In 2020, Vanderhall teased a new electric 4×4 called the Navarro. In July of this year, another tease revealed a few specs and a new name, the Brawley. The Utah-based electric autocycle maker is finally ready to take reservations on the model that will push it into new segments, which means opening up a little more of the data sheet and pricing. The Brawley that can be reserved now is the GTS trim we’ve read a bit about before, which should be one of a trim range. The four-seat, two-door UTV packs its e-motors, inverter, geartrain, brakes, and cooling system into a single inboard unit, Vanderhall saying that component won’t need maintenance for up to 10 years. 

The battery pack runs longitudinally down the Brawley’s spine between the motor units, in either 40- or 60-kWh flavors. A 300-kW architecture and a 6-kW onboard charger permit DC fast-charging that can restore 80% of battery juice in about an hour. We’re told the bigger pack can get up to 200 miles of range, but we’ll wager that’s only after sedate driving. The thing isn’t road legal, so drivers who want to go tear-assing over the sand better keep an eye on the range readout.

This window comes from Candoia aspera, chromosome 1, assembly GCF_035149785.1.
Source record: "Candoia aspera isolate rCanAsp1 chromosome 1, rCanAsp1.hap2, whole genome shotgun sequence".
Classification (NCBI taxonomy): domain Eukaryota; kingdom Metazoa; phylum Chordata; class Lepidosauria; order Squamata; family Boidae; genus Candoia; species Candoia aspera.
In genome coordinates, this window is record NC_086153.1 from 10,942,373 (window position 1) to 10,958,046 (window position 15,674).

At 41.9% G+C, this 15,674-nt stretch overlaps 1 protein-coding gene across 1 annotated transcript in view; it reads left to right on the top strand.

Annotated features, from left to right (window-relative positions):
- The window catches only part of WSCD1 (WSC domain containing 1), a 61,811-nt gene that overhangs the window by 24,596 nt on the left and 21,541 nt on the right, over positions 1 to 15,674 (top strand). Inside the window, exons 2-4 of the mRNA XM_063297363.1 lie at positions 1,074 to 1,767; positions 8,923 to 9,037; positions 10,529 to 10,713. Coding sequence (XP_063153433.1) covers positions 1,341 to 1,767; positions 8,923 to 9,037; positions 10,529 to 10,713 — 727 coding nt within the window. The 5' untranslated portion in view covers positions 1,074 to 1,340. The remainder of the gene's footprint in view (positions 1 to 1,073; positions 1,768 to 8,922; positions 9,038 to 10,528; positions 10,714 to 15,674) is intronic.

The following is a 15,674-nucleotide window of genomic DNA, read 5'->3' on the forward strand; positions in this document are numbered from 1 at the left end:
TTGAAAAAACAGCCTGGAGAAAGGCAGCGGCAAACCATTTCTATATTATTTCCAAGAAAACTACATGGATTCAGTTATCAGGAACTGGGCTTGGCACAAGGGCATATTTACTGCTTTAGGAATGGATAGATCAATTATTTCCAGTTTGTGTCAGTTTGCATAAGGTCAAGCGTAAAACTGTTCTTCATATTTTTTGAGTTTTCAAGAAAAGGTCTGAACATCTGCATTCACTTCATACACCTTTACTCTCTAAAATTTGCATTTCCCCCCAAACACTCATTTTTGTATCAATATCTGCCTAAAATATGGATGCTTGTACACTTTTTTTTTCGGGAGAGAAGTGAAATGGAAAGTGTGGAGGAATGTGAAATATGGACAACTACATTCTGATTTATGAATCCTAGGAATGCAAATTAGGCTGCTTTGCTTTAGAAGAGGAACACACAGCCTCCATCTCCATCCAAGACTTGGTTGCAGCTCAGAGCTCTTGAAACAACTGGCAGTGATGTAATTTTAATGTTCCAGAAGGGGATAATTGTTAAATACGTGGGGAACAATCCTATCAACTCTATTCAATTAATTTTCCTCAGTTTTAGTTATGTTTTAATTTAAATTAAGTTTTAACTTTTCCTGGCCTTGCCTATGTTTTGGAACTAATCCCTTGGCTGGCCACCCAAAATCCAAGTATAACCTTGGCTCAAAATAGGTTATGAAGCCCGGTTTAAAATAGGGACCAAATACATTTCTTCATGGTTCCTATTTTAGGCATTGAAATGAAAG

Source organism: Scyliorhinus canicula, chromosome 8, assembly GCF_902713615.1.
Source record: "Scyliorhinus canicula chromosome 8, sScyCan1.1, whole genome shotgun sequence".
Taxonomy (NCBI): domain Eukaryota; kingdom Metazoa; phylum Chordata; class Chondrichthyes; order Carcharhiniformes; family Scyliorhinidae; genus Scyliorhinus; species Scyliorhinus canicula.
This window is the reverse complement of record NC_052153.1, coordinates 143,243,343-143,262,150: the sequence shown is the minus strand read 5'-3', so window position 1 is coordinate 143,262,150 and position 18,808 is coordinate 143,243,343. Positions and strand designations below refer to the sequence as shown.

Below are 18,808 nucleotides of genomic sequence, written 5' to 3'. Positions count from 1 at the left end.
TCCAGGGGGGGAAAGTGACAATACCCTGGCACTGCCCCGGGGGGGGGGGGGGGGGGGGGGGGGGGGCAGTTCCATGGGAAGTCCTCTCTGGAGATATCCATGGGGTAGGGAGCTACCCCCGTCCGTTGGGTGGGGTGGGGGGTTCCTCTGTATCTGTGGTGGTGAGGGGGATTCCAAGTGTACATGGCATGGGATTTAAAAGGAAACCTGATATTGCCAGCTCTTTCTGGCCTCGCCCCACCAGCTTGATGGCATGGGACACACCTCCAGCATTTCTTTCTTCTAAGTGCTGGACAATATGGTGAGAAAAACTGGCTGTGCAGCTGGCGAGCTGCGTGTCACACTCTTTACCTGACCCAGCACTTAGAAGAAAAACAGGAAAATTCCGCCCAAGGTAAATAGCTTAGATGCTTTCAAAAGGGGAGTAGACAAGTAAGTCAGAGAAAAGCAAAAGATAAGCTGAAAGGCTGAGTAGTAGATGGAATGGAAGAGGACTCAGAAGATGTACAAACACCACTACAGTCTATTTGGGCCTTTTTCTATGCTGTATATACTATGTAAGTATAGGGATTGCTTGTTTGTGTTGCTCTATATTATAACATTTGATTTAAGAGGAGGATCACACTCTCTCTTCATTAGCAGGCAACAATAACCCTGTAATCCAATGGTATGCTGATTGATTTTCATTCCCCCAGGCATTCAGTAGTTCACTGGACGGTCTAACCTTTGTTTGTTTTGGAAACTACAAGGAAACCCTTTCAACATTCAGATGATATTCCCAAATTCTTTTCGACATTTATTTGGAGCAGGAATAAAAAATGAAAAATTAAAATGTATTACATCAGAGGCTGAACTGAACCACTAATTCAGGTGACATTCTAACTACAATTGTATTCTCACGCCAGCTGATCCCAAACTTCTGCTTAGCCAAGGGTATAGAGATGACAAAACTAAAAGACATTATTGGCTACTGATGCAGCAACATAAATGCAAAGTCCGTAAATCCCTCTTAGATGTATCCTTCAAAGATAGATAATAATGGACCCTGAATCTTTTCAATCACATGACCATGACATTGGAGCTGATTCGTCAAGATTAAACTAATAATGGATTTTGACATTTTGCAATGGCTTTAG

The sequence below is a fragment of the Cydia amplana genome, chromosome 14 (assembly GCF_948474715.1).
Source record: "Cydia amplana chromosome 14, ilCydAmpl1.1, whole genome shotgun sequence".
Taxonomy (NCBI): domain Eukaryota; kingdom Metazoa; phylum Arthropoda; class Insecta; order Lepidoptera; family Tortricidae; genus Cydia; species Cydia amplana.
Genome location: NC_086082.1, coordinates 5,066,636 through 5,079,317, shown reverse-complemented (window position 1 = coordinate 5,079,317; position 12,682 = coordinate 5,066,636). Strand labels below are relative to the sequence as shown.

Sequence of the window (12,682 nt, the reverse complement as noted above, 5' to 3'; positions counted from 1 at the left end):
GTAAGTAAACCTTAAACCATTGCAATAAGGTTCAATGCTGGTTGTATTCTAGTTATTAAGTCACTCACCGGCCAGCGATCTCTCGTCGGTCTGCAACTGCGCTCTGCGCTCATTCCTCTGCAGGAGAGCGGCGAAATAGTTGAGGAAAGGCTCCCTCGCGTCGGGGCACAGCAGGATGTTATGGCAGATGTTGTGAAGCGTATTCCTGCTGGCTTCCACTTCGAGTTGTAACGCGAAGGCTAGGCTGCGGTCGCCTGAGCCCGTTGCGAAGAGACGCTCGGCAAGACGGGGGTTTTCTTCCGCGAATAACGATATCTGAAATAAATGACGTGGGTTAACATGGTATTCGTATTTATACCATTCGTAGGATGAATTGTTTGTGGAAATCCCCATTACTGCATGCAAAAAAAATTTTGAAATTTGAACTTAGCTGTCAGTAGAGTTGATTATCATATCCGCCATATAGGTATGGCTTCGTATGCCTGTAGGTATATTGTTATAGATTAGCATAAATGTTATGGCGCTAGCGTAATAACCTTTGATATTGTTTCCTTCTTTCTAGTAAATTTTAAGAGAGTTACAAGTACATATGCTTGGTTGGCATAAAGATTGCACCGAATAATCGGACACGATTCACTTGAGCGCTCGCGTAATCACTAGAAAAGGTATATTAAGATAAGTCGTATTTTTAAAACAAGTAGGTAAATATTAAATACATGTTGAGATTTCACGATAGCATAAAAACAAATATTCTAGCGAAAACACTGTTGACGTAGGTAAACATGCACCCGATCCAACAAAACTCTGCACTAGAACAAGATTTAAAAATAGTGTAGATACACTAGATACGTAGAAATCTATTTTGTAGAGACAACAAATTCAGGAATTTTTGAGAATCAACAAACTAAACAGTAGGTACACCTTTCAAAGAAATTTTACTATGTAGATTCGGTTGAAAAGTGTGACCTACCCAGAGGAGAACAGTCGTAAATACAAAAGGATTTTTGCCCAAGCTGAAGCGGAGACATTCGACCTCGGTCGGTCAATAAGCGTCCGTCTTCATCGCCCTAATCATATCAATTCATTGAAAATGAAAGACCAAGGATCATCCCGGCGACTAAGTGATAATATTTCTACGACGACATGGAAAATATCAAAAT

With a motor to turn each wheel, the Brawley’s been designed with close-quarters off-road technologies eCrab, which turns all four wheels in the same direction; eSteer, which is four-wheel steering; eTank, for turning in place by rotating the wheels on opposite sides in opposite directions;  and eCrawl, for letting the Brawley inch its way over steep inclines and declines. For a rig just 147.1 inches long — 10 inches shorter and two inches wider than a four-seat Polaris RZR Turbo, and 20 inches shorter than a two-door Jeep Wrangler Sport — it should have unrivaled agility.

More traditional dirt-eating capability comes with internal bypass shocks, 22 inches of travel, and 18-inch wheels on 35-inch tires providing 18 inches of ground clearance. Now that Vanderhall is into four-wheeled vehicles, though, we’re still waiting to find out where the fifth wheel will go; none of the images provided so far show where a spare wheel would fit.   

Because the Brawley fits an enclosed body, the interior feature set includes heating and air conditioning blown through cabin filters, a leather-wrapped steering wheel, and Bluetooth-enabled audio. Options will include a clear sky roof section above the front occupants, a removable roof section, heated seats, and in the future, a ViDAR optical radar. 

Reserving a Brawley GTS requires just $100. Buying one will cost $34,950 before destination and options. Vanderhall hasn’t provided a delivery date, the reservation page saying the $100 pre-order payment “is non-refundable unless Vanderhall fails to start production of the Brawley model within one year.”

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